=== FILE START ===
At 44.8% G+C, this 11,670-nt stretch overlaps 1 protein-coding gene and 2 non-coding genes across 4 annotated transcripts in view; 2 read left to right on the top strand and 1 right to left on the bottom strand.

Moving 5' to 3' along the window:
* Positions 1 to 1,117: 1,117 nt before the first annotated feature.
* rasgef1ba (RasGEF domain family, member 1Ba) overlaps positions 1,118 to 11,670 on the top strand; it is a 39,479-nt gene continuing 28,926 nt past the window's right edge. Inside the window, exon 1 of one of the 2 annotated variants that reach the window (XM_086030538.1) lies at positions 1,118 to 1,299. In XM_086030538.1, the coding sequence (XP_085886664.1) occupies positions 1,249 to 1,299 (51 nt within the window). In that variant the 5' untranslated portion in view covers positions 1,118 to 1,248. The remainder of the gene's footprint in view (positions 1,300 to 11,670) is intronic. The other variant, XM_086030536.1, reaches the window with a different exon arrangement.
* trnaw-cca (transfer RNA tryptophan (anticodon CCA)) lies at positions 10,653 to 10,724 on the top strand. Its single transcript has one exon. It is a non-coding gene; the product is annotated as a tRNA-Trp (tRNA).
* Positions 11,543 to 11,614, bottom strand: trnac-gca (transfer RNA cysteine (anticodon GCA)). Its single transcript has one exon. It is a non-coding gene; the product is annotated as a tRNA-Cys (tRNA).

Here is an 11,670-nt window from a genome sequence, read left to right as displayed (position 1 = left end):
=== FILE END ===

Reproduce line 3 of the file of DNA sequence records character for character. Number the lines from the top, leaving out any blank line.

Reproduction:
* Positions 1 to 1,117: 1,117 nt before the first annotated feature.